Posts Tagged ‘Charlie Hebdo’

Lost in Translation

Sunday, January 17th, 2016

The cartoonist group Charlie Hebdo provoked outrage last week by publishing a cartoon that shockingly resurrects a dead child refugee as an adult sexual predator.  Journalists responded: “Disgustingly racist.” “Unforgivable.”

How do we interpret this cartoon? Is it aggressive satire that mocks European xenophobia? Or do we take it at face value, as racist propaganda? Which interpretation is easier to believe? Do we expect the worst of our cartoonists, just as natives expect the worst of immigrants?

Steve Brodner, an illustration faculty member, agreed to share some insights. Along with practicing some of today’s most pointed political cartooning, Steve has spoken publicly about Charlie Hebdo with fellow artist Liniers  and SVA colleagues. On January 22, he will participate in Freedom of Expression in a Changing World: What Cannot Be Said. If there’s an illustrator whose own work and teaching experience who can illuminate the Charlie Hebdo debate, it has to be Steve.

Charlie Hebdo's Aylan Kurdi cartoon

Charlie Hebdo’s Aylan Kurdi cartoon

Steve writes:

“Here is the latest cartoon from the Charlie Hebdo controversy factory to whip across the news this week. It implies that the famous baby, Aylan Kurdi, who horrendously perished in one of the recent waves of Syrian migration (which are ongoing, so please contribute to UNHCR or others), would grow up to become a drooling rapist marauding across the streets of Cologne.

What are we to make of it? Are we to assume that the cartoonist and editor, both in league with the racist right of Europe and the United States, believe that the behavior of these particular people on New Year’s Eve should be seen as an accurate characterization of Muslim men in general? Or is this a broader commentary, via irony, on the way we so quickly revert to black and white thinking when we see such a story?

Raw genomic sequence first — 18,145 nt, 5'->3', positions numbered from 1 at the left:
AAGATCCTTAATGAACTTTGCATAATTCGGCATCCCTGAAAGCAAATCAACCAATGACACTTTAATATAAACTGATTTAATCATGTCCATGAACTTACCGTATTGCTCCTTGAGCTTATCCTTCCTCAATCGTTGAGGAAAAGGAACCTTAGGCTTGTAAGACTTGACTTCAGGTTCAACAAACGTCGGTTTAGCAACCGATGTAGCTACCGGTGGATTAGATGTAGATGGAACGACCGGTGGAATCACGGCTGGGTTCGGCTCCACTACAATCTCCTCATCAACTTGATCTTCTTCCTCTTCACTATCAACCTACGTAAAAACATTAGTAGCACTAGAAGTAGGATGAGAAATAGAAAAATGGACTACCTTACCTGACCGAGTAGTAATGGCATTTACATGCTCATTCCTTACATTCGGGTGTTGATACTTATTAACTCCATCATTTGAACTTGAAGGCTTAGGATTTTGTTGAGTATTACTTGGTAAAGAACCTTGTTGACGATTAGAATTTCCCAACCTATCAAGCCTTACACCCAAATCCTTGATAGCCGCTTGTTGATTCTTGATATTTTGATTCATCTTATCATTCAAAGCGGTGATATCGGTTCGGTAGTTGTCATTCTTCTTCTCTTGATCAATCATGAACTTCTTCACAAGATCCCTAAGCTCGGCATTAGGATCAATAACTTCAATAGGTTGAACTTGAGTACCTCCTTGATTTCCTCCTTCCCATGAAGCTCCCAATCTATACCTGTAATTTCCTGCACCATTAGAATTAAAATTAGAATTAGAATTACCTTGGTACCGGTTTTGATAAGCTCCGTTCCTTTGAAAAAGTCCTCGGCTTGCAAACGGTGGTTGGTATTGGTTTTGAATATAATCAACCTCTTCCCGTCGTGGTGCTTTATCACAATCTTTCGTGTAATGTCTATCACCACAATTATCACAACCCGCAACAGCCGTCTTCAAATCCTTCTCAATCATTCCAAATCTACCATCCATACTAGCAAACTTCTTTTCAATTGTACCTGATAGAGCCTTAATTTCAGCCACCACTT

I knew one of the Hebdo artists murdered in January 2015. There is an undoubted level of sophistication that they share. And I believe that this sophistication is cleverly woven via irony into the Charlie ‘toons.

It should be said that it is the hard fought-for goal of all illustration to be, on some level, understood by the viewer. What we do is fine-tuned for communication. That is my training and what I teach at SVA. But how to judge a project where ambiguity is the goal?

Could it then just be about raising hell? And it does raise hell. So shall we talk about that instead? That this all is rewarded in the coin of the realm: attention. Great attention will be paid to this cartoon. And not incidentally to…Charlie Hebdo.

Here in the US we have, for the first time, a European-style hate campaign looking very much like it will take over a major political party. It would seem now that poor, muddled satire needs to be put away.  Mass communication is about driving that out. If the statement as written here, that Aylan would have grown up to be a sexual abuser, is to be taken at face value, it would be just another racist tract. And a pretty tasteless one.

I believe the statement intended is mocking of racists in France and in the West. But whichever it is, it is impossible to discern, and is therefore a failure. Which we are all entitled to have from time to time.  But don’t pretend that syntax and usage are not important in visual communication. They are everything.”